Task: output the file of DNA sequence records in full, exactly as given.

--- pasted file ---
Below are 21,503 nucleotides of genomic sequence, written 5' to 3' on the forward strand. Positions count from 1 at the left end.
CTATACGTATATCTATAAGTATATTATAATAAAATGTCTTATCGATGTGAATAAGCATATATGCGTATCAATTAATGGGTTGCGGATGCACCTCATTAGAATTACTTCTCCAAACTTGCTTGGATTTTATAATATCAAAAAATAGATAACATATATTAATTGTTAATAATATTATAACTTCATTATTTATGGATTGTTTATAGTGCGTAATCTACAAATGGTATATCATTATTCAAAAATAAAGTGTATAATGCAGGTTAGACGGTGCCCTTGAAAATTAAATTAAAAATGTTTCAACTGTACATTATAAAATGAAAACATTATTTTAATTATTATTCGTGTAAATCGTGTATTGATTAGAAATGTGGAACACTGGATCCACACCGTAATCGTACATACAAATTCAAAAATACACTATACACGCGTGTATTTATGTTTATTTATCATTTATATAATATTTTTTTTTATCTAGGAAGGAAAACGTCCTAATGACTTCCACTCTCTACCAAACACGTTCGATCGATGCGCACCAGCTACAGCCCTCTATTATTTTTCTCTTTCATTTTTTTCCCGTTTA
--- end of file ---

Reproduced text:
Below are 21,503 nucleotides of genomic sequence, written 5' to 3' on the forward strand. Positions count from 1 at the left end.
CTATACGTATATCTATAAGTATATTATAATAAAATGTCTTATCGATGTGAATAAGCATATATGCGTATCAATTAATGGGTTGCGGATGCACCTCATTAGAATTACTTCTCCAAACTTGCTTGGATTTTATAATATCAAAAAATAGATAACATATATTAATTGTTAATAATATTATAACTTCATTATTTATGGATTGTTTATAGTGCGTAATCTACAAATGGTATATCATTATTCAAAAATAAAGTGTATAATGCAGGTTAGACGGTGCCCTTGAAAATTAAATTAAAAATGTTTCAACTGTACATTATAAAATGAAAACATTATTTTAATTATTATTCGTGTAAATCGTGTATTGATTAGAAATGTGGAACACTGGATCCACACCGTAATCGTACATACAAATTCAAAAATACACTATACACGCGTGTATTTATGTTTATTTATCATTTATATAATATTTTTTTTTATCTAGGAAGGAAAACGTCCTAATGACTTCCACTCTCTACCAAACACGTTCGATCGATGCGCACCAGCTACAGCCCTCTATTATTTTTCTCTTTCATTTTTTTCCCGTTTA